19 April 2018
| Alan Burkitt-Gray
Mignon Clyburn, the strong advocate of net neutrality in the Federal Communications Commission (FCC), has left the regulator after nine years.
Her last FCC meeting was on
Tuesday, said chairman Ajit Pai, the Republican appointee who
ended net neutrality after a long campaign in February. Net
neutrality ends on 23 April, next week.
In a statement, Pai said: "She has been a tremendous leader and
a committed public servant throughout her time here. As the
first woman to head the agency [in an interregnum], she led
skillfully through a transition and put her stamp on the
Commission, including through her steadfast leadership in
telehealth, media diversity, and digital inclusion."
Clyburn was one of two Democrats on the five-member FCC. She
pushed Pai’s predecessor, Tom Wheeler, to enact
powerful net neutrality rules – which Pai
Clyburn’s Twitter feed still has a pinned
Tweet from 22 February 2018: "Today it is official: @FCC
majority has taken the next step in handing the keys to the
internet over to billion-dollar #broadband providers by
publishing the #NetNeutrality repeal order in the Federal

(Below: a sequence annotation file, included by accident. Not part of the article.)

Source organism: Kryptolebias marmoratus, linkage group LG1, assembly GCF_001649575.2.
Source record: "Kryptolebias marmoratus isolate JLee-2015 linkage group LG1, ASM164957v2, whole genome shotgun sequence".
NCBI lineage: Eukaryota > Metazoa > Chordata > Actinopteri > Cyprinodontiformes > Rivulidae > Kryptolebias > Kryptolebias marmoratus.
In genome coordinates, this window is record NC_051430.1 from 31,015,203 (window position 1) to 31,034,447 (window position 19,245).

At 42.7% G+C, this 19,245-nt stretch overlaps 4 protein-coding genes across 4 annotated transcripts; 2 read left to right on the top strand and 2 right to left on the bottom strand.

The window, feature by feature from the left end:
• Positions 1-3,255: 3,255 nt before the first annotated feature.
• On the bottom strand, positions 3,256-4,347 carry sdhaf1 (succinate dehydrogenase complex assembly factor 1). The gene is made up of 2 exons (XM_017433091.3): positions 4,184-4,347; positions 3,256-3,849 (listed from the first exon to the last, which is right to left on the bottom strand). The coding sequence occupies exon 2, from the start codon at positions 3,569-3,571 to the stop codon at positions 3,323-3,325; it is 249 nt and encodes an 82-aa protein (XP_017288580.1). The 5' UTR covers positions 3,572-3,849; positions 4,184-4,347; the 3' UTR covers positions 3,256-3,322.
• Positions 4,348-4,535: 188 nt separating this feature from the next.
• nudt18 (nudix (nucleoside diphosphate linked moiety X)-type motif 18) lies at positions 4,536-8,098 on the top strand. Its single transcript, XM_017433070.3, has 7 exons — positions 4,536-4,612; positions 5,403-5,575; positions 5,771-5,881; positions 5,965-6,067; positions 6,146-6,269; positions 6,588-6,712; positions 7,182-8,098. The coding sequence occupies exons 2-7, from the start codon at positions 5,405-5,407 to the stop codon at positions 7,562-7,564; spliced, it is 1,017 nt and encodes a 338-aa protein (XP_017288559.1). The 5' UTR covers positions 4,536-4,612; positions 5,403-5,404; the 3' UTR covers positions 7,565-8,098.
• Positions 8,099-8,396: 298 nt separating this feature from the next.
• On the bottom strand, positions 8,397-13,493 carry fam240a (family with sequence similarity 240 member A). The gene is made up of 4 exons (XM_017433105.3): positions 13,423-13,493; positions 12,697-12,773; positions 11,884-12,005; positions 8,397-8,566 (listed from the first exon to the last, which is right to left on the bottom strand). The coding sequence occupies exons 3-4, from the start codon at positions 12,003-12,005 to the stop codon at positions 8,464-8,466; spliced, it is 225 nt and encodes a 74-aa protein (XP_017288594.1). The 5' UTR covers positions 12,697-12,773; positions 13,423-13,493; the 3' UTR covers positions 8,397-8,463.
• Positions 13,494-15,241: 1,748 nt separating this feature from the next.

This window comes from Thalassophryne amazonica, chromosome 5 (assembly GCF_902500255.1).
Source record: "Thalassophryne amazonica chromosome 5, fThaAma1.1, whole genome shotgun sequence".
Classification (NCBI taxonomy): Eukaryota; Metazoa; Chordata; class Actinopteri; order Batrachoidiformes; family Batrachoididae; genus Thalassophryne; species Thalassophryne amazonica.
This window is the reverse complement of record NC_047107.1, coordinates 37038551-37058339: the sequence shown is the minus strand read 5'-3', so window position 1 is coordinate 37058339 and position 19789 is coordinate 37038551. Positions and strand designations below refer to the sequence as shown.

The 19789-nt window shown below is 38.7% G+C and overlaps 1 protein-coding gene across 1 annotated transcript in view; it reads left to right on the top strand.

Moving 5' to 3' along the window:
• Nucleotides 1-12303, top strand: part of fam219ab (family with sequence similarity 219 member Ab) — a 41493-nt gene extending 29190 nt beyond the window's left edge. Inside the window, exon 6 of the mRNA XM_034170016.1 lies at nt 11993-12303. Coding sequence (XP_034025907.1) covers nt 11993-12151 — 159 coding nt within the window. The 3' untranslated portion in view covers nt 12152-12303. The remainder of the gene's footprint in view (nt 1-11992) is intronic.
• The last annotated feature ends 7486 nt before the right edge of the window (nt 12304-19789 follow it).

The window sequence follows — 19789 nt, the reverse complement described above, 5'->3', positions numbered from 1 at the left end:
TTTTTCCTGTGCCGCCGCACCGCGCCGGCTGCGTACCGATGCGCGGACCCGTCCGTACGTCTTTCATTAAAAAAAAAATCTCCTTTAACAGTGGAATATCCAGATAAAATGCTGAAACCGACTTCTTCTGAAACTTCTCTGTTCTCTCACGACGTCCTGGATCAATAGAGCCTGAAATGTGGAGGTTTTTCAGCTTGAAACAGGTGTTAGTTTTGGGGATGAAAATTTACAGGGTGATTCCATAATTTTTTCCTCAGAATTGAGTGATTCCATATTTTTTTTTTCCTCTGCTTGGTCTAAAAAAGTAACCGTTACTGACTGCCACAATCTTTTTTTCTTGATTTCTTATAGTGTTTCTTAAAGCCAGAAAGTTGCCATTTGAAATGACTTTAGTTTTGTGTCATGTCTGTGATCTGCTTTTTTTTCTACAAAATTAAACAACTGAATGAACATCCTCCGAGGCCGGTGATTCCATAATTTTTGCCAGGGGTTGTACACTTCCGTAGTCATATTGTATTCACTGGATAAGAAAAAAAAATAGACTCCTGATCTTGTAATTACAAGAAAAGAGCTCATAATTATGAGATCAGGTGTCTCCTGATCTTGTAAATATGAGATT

A former journalist and editor, she moved into public service
via the South Carolina Public Service Commission. Former
president Barack Obama appointed her to the FCC in 2009.
The other Democrat – and only other woman –
on the FCC, Jessica Rosenworcel, said: "As she departs this
agency, she should know her legacy is intact because so many
who work on communications policy will continue to be guided by
her outstanding example."
Another Republican, Michael O’Rielly, said: "I am
saddened to hear my friend and colleague, Commissioner Clyburn,
announce her intention to leave the Commission in the very near
future." Brendan Carr said: "Commissioner Clyburn has been a
strong and dynamic member of the Commission."
Federal Communications Commission,